I assumed that the above was understood, and did not think to explain it before. This is one of the (number of) surprises of this build: it looks so simple from the outside, but when it comes to constructing ...

Regards from Perth

Derek

Offline derekcohen

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Re: A coffee table for my nephew
« Reply #17 on: December 31, 2018, 11:57 AM »
I assembled the carcase today. This began with glueing the one end and, while that dried, fitting the sides of the drawer box ...





Someone predicted that this glue up would be interesting. Was it ever.

I had this plan to glue the ends, attach the drawer box, and then simply drop the top side into place. What could be easier?

Except ... I realised as I positioned the drawer box dividers in their stopped dados -  and was just about to glue in the other end - that the ends were tails and the top section had pins ... and they needed to be slid in horizontally, not vertically! The order of assembly should have been: fit drawer box to open base, add top section, now add one end and then the other.

I removed the drawer box parts, and attached the top panel to the already glued end. Lifting the top at an angle, the drawer box dividers were wiggled in. And then I discovered that they were 10mm too high!

Oh heck (or some other descriptive) .. I propped up the top panel, quickly calculated how much needed to be removed on the table saw, did both dividers, rebated the ends again ...



... it fits ... (phew)

.. up ended the monster (which weighed a bloody ton, but I was now a demon possessed of desperation strength!), glued in the last side, and squared the carcase ....



And everything is square ...



I'll clean it up tomorrow, and then start on rounding the ends.

Regards from Perth

Derek

Offline Retired Chippy

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Re: A coffee table for my nephew
« Reply #18 on: December 31, 2018, 11:02 PM »
Very nice piece and work, Derek!  Thanks for sharing!

Offline derekcohen

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Re: A coffee table for my nephew
« Reply #19 on: January 02, 2019, 09:29 AM »
When we left off, it was with the carcase together ...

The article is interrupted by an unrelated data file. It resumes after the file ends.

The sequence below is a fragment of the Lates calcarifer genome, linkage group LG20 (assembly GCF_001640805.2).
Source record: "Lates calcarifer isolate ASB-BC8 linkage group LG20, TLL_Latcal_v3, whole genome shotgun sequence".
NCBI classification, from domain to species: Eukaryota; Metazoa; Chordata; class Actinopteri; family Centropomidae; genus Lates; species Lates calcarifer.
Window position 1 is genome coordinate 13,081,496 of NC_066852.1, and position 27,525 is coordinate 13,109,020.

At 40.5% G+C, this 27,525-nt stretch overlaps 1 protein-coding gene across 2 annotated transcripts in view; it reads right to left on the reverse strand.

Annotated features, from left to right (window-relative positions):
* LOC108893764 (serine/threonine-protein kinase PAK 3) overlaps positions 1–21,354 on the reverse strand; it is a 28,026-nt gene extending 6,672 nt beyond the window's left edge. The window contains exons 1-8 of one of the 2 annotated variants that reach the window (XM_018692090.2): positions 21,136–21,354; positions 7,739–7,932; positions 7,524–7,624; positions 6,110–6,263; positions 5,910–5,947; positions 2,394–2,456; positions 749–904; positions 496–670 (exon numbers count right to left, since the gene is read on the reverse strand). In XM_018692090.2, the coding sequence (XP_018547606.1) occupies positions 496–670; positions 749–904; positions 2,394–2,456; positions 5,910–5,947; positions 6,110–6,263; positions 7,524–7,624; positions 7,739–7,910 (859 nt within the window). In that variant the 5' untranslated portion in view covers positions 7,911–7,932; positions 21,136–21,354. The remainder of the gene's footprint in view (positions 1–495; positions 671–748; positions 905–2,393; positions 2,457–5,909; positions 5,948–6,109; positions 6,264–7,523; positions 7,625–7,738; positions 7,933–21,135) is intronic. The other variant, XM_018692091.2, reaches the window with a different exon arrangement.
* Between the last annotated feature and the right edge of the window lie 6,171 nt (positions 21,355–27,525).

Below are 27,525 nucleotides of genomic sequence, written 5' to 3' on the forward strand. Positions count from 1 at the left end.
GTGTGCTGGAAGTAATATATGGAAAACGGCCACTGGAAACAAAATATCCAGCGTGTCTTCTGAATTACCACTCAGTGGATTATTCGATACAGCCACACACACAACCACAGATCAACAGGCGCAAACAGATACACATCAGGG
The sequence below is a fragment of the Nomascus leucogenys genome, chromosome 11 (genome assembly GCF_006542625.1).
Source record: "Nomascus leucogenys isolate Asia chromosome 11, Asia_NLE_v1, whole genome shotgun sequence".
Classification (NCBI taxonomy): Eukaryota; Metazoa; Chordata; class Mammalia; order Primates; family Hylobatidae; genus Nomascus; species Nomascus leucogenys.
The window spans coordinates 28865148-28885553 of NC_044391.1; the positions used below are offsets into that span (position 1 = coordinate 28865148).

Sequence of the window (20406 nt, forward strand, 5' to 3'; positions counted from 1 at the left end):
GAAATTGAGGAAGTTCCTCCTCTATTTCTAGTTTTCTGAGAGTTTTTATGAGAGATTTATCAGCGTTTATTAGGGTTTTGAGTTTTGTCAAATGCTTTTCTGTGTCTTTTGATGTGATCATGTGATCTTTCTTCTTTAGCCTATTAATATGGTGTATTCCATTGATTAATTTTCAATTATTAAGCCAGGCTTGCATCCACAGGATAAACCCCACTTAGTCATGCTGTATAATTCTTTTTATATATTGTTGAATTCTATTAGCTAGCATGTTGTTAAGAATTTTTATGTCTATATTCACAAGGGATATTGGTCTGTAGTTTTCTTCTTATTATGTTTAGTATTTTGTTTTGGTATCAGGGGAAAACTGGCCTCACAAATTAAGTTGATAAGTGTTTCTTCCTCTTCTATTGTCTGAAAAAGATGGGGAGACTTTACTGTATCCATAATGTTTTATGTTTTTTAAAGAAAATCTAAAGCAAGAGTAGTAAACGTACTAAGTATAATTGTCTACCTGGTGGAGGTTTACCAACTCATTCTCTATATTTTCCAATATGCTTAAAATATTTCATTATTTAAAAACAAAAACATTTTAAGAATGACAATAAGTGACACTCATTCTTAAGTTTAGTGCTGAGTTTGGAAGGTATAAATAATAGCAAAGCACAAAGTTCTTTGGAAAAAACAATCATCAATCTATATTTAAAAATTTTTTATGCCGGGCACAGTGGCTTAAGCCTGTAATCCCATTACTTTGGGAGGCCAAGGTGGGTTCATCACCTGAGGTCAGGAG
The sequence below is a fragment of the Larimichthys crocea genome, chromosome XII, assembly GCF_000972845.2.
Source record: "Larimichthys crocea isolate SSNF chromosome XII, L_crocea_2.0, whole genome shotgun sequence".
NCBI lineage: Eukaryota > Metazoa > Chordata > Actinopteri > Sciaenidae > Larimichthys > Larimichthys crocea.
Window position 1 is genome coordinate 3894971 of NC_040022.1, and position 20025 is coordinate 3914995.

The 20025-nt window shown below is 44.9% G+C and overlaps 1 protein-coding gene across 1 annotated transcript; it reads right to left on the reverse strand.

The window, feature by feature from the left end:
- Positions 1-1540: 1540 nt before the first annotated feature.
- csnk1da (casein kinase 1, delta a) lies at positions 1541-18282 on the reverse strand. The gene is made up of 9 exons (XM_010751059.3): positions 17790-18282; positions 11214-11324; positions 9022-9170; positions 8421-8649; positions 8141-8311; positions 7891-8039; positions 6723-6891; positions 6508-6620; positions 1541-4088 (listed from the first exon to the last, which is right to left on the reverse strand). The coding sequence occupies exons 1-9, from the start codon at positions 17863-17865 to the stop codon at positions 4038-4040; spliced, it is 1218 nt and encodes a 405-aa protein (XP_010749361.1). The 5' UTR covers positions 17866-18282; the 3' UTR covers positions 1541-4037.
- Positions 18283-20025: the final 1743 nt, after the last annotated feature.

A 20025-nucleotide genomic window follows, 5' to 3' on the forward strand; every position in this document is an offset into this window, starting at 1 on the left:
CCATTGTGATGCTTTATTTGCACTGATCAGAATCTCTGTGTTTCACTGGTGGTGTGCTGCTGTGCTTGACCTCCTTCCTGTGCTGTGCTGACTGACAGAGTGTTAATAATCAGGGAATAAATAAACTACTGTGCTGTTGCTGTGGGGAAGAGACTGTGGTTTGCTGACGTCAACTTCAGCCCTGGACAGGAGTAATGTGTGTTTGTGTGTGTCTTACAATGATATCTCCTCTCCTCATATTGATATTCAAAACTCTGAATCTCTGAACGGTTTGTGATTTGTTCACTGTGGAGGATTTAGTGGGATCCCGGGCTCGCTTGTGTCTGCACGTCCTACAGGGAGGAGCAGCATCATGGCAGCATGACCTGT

Step 1: clean up the carcase

Low angle plane for the end grain and cross grain ends ..



Then the face grain top and bottom ..



And I had a chance to use a small BU infill smoother I made several years ago on the edges. Perfect for one-handed smoothing ...




Step 2: Time to round the ends.

In the test piece, it looked like this ..



This lacked the inside hollowed filet. The build today starts with the making of the filet.

The first decision was that this had to be made of end grain. If it was made of side grain, the sides of the filet would be end grain, which would clash - darken - with the side grain of the carcase when a finish is applied. Fortunately, I had this one last offcut. Just enough ...



The filet is triangular with a hollow on the outside. I first tried shaping this with a hollow plane on a sticking board, having sliced off a triangular section on the table saw. It was impossible to do. No way to hold the wood and plane it. I tried a number of variations. I won't go there. They were all impossible. You do it, you're a better man - or woman - than me. You're probably better anyway :)

Finally I came up with this. Start with ripping a 45 degree bevel on the table saw (slider here, with board held in a Fritz and Franz jig) ...



The router table is set up with a round nose bit ...



The mitre can be run past this and the bit will shape a round hollow ..



Now saw this off on the table saw ...





I made a bunch of them (as they are a little fragile) ...



Before glueing them in, each was sanded - 80/120/240 grit on a dowel, with the filet held on the sticking board ..



The filets were then glued in (Titebond hide glue for everything). A dowel was used to place pressure evenly on the corners ...




Step 3: shape the ends

I used a larger washer than this one this time to mark out the curve (as the radius needed to be reduced) ...



Then began planing ...





Refined with a block plane ...





... and finished with sandpaper.







That's it for today. Next I begin the tapered and splayed legs.

Regards from Perth

Derek

Offline neilc

  • Posts: 2625
Re: A coffee table for my nephew
« Reply #20 on: January 02, 2019, 02:57 PM »
Thanks for those details! 

Order of Assembly!  I've had that issue as well!

Nice save on getting it to work out with glue drying.  Going to be a beautiful table.


Offline travisj

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Re: A coffee table for my nephew
« Reply #21 on: January 02, 2019, 07:19 PM »
Beautiful work


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Offline derekcohen

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Re: A coffee table for my nephew
« Reply #22 on: January 05, 2019, 12:43 PM »
We are at the stage where the base - rail with tapered and splayed legs - is to be done next. This is the photo of the model ...



I like this base, and have chosen to replicate it. The two relevant items are the angle of the splay (which I estimated as 10 degrees), and the positioning of the ends of the legs (these appear to end in line with the carcase).

I get my Jarrah these days from an urban salvage yard, but some of it is ex-roofing beams, like this ...



It is a wonderful moment when it comes out the other end ...